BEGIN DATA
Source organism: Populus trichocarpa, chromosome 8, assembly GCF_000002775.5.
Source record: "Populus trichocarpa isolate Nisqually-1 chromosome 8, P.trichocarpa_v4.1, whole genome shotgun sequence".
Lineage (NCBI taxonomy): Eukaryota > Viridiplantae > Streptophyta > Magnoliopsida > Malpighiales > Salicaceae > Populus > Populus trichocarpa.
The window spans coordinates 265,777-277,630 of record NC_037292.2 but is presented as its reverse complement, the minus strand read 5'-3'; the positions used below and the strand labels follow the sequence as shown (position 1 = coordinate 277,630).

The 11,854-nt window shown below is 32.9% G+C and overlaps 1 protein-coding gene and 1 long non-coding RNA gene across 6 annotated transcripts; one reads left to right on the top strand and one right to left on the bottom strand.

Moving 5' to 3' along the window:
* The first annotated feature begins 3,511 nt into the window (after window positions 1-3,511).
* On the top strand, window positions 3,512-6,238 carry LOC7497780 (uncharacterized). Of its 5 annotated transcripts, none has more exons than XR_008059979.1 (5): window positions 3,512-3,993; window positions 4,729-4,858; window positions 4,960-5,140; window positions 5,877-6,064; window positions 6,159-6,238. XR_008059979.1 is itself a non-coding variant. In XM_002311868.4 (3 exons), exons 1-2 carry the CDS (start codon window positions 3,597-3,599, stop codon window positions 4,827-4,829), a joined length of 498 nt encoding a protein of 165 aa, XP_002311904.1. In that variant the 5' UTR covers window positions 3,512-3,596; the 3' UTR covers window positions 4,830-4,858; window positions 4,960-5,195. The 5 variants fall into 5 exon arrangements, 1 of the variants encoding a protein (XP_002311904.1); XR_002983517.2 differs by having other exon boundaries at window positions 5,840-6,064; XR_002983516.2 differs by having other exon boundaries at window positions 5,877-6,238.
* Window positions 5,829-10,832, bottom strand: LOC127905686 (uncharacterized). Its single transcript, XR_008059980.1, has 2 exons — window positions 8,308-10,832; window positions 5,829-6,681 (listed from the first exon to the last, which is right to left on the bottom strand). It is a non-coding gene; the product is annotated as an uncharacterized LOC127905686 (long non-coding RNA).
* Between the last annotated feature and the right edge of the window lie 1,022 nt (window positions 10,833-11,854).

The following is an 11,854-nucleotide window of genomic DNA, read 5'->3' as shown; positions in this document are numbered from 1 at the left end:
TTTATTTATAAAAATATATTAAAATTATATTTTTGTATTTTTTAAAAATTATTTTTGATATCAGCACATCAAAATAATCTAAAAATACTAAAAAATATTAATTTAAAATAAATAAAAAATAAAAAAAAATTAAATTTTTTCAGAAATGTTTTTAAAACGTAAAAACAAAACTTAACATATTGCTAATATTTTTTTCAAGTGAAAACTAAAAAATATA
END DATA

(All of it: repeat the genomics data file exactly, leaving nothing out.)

Source organism: Populus trichocarpa, chromosome 8, assembly GCF_000002775.5.
Source record: "Populus trichocarpa isolate Nisqually-1 chromosome 8, P.trichocarpa_v4.1, whole genome shotgun sequence".
Lineage (NCBI taxonomy): Eukaryota > Viridiplantae > Streptophyta > Magnoliopsida > Malpighiales > Salicaceae > Populus > Populus trichocarpa.
The window spans coordinates 265,777-277,630 of record NC_037292.2 but is presented as its reverse complement, the minus strand read 5'-3'; the positions used below and the strand labels follow the sequence as shown (position 1 = coordinate 277,630).

The 11,854-nt window shown below is 32.9% G+C and overlaps 1 protein-coding gene and 1 long non-coding RNA gene across 6 annotated transcripts; one reads left to right on the top strand and one right to left on the bottom strand.

Moving 5' to 3' along the window:
* The first annotated feature begins 3,511 nt into the window (after window positions 1-3,511).
* On the top strand, window positions 3,512-6,238 carry LOC7497780 (uncharacterized). Of its 5 annotated transcripts, none has more exons than XR_008059979.1 (5): window positions 3,512-3,993; window positions 4,729-4,858; window positions 4,960-5,140; window positions 5,877-6,064; window positions 6,159-6,238. XR_008059979.1 is itself a non-coding variant. In XM_002311868.4 (3 exons), exons 1-2 carry the CDS (start codon window positions 3,597-3,599, stop codon window positions 4,827-4,829), a joined length of 498 nt encoding a protein of 165 aa, XP_002311904.1. In that variant the 5' UTR covers window positions 3,512-3,596; the 3' UTR covers window positions 4,830-4,858; window positions 4,960-5,195. The 5 variants fall into 5 exon arrangements, 1 of the variants encoding a protein (XP_002311904.1); XR_002983517.2 differs by having other exon boundaries at window positions 5,840-6,064; XR_002983516.2 differs by having other exon boundaries at window positions 5,877-6,238.
* Window positions 5,829-10,832, bottom strand: LOC127905686 (uncharacterized). Its single transcript, XR_008059980.1, has 2 exons — window positions 8,308-10,832; window positions 5,829-6,681 (listed from the first exon to the last, which is right to left on the bottom strand). It is a non-coding gene; the product is annotated as an uncharacterized LOC127905686 (long non-coding RNA).
* Between the last annotated feature and the right edge of the window lie 1,022 nt (window positions 10,833-11,854).

The following is an 11,854-nucleotide window of genomic DNA, read 5'->3' as shown; positions in this document are numbered from 1 at the left end:
TTTATTTATAAAAATATATTAAAATTATATTTTTGTATTTTTTAAAAATTATTTTTGATATCAGCACATCAAAATAATCTAAAAATACTAAAAAATATTAATTTAAAATAAATAAAAAATAAAAAAAAATTAAATTTTTTCAGAAATGTTTTTAAAACGTAAAAACAAAACTTAACATATTGCTAATATTTTTTTCAAGTGAAAACTAAAAAATATA